Domestic violence has been on the rise throughout the pandemic and one ministry is taking a God-centered approach to helping women through to the other side. 

"Because of the population of ladies we tend to deal with, our highest population, violence against them have been pretty standardly high because of the drug use, unhealthy relationships, getting involved with people for the wrong reasons," says Loriann Tulk, the manager at the Charis Centre, an extension of Union Gospel Mission (UGM). 

She shares that there are a select few women that come through their doors that haven't experienced domestic violence in one way or another. 

"The increase in violence that people are seeing [over the pandemic] is probably from women who are living with their partners."

Recently the government of Manitoba announced they are investing $450,000 to develop and deliver a Shelter Support Foundations micro-credential training program that will alleviate the chronic staff shortages at family violence and homeless shelters. As the Charis Centre is known for helping women through addictions, Tulk doesn't think their ministry will fall under the category to receive any of this funding. 

"The Charis Centre is a women's residential treatment program, Biblically-based. Women can stay with us anywhere from just over 30 days to up to two years depending on what program they're in. During that time they work on their recovery from addictions."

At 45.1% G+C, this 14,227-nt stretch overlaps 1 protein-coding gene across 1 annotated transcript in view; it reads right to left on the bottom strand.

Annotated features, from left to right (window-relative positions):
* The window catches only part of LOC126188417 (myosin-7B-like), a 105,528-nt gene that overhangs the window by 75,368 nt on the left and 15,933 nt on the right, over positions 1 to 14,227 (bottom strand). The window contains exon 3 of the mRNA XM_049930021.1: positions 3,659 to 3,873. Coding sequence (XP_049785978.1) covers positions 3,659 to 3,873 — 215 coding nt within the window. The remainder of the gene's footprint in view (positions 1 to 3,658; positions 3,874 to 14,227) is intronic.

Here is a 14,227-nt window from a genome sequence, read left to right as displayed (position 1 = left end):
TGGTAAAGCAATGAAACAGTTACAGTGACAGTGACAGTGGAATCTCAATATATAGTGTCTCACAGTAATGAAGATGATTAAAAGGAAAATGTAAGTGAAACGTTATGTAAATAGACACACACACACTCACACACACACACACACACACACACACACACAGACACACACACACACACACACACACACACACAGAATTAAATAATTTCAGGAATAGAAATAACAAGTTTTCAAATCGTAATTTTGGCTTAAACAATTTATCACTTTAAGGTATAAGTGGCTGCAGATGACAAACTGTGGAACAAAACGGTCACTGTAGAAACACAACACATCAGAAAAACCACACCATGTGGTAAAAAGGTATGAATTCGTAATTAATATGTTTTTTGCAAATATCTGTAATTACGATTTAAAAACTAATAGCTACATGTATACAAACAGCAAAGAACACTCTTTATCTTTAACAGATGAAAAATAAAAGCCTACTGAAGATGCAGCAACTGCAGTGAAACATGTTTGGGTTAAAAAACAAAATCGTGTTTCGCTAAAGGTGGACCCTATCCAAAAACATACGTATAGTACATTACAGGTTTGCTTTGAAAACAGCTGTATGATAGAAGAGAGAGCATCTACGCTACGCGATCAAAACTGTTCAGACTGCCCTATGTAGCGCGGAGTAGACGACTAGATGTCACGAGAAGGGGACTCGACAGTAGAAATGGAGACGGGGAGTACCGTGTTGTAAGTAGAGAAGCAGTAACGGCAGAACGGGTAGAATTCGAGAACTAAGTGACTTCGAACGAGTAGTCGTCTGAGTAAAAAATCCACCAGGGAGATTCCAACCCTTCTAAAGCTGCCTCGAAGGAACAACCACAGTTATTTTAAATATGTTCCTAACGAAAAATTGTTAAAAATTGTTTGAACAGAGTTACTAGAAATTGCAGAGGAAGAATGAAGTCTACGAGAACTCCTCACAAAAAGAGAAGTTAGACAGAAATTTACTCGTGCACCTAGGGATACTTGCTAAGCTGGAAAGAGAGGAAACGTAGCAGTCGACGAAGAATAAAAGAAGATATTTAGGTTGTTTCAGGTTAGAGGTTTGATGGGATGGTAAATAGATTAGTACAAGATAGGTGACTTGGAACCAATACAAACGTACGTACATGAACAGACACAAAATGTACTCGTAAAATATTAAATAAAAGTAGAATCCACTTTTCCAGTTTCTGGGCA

The centre helps women reach the deeper causes of addictions, rather than just look at their habits. 

"We do a lot of trauma-based counselling. When we're focusing on their recovery, we don't just focus on drugs or alcohol. We focus on the root of what caused the addiction, which is always trauma. We start to get to what actually happened in their life that caused them to need to numb everything."

Ways to Pray 

Tulk asks for people to pray over the staff working with the women, often one-on-one. 

"For staff, pray for wisdom, discernment, and that we follow the Holy Spirit's guidance. We're not just another treatment program. We believe our program makes a difference because we're Christ-centered."

For women coming into the centre, Tulk asks people to pray that "the Lord sends the women who need to be here and that He prepares them to be here."

Facing past trauma or even experiencing genuine love for the first time can cause women to be frightened and leave. 

"It's not easy, what we're doing with them is not easy. We're saying, 'Take away the drugs and alcohol and whatever you used to numb the pain. Now, we want you to start looking at that and peeling back the layers of trauma that you've experienced, probably since childhood in a lot of cases.' Their brain just wants to go back to drugs and numbing things. It's a tough process and the nature of addiction is a revolving door."

Tulk asks that people pray for the women who are facing those issues can find the strength through God to stay. 

"They have so many things they're trying to overcome, so pray that they can overcome it. Pray that they will rely on the Lord to get them through it and that He is the answer. We can't do anything on our own. Anything we want to do well and to be lasting, we have to depend on the Lord and His guidance for that."

Join CHVN for the Nobody But Jesus Radiothon all in support of Union Gospel Mission on June 15 and 16, 2022.